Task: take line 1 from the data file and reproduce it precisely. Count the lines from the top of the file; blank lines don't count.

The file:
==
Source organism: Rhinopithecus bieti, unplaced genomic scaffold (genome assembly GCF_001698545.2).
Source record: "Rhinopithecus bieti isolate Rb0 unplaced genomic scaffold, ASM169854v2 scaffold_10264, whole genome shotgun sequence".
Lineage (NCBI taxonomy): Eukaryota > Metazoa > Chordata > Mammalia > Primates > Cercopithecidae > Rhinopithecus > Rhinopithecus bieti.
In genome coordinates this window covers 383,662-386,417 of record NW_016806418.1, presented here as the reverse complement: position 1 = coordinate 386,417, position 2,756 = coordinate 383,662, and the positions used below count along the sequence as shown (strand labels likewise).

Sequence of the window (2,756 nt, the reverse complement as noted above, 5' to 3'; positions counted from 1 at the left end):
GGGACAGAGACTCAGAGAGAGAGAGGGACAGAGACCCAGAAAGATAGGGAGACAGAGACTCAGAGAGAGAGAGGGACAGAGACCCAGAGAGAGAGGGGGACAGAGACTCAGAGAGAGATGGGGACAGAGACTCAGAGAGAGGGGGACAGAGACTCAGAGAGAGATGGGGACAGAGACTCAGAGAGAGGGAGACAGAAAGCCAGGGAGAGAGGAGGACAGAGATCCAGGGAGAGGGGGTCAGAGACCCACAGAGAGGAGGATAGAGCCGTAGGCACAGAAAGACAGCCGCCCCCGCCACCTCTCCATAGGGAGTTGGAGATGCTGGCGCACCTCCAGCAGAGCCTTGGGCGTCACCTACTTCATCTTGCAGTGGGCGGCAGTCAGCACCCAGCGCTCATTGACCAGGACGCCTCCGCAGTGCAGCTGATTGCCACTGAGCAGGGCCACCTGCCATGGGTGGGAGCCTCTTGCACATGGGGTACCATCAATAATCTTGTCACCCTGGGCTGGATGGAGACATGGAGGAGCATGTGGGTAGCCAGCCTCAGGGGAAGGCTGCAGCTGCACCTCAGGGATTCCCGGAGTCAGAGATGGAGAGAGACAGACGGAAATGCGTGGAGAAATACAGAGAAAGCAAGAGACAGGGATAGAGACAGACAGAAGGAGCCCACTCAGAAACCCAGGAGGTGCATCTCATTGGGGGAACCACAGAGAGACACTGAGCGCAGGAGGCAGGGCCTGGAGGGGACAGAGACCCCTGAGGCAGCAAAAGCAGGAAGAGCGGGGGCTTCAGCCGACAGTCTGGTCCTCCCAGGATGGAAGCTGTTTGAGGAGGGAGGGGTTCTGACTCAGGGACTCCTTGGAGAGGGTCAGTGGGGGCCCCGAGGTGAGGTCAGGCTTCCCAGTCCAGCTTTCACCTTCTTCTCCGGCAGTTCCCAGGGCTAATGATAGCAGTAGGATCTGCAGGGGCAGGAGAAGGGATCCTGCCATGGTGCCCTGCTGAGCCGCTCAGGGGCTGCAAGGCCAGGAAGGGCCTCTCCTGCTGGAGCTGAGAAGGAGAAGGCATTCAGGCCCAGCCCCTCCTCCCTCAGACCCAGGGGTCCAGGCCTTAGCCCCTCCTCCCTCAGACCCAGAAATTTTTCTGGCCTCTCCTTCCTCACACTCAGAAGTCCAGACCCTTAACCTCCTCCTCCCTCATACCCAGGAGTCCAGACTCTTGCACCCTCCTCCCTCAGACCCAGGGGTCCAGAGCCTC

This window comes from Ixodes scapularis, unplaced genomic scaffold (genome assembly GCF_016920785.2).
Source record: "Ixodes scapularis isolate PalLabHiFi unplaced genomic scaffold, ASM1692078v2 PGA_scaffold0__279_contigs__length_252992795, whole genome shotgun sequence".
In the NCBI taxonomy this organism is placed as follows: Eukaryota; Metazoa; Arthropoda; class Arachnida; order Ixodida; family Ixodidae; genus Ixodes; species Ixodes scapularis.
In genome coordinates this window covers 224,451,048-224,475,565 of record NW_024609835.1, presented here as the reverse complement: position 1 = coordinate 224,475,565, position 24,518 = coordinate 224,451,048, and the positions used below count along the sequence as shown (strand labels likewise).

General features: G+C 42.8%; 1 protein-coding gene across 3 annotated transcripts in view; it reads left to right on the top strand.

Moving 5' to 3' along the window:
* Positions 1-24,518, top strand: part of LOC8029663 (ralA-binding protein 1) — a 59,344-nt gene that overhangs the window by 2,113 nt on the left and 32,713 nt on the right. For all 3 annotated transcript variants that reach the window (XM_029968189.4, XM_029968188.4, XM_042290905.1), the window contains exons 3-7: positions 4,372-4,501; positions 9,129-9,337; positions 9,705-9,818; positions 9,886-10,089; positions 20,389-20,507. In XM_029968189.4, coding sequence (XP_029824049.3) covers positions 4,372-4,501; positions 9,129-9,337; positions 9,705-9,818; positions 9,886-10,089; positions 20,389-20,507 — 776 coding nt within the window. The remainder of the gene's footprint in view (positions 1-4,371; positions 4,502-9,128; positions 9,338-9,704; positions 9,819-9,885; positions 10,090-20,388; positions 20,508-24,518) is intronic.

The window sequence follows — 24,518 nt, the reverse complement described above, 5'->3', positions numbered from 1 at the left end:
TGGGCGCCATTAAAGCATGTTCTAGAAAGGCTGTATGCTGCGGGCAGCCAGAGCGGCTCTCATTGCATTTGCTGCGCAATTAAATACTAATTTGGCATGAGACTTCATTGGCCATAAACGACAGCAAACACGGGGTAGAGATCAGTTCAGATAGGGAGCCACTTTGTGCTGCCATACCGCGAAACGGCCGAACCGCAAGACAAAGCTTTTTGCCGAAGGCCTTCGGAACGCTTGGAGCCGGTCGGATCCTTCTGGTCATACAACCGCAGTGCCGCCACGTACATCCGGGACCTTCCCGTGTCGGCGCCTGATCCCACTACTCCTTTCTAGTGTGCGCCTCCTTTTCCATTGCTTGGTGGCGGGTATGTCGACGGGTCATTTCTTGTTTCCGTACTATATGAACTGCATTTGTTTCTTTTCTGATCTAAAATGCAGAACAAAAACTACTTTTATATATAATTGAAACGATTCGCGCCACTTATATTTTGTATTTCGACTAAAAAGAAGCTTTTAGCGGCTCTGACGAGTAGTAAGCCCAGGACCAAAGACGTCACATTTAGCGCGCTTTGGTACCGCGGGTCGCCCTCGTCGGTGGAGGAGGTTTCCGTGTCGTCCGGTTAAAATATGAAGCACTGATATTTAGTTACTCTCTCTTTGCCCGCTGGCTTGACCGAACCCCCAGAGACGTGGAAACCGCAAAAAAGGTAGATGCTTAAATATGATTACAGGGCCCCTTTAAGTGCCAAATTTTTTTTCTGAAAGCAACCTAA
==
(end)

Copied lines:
Source organism: Rhinopithecus bieti, unplaced genomic scaffold (genome assembly GCF_001698545.2).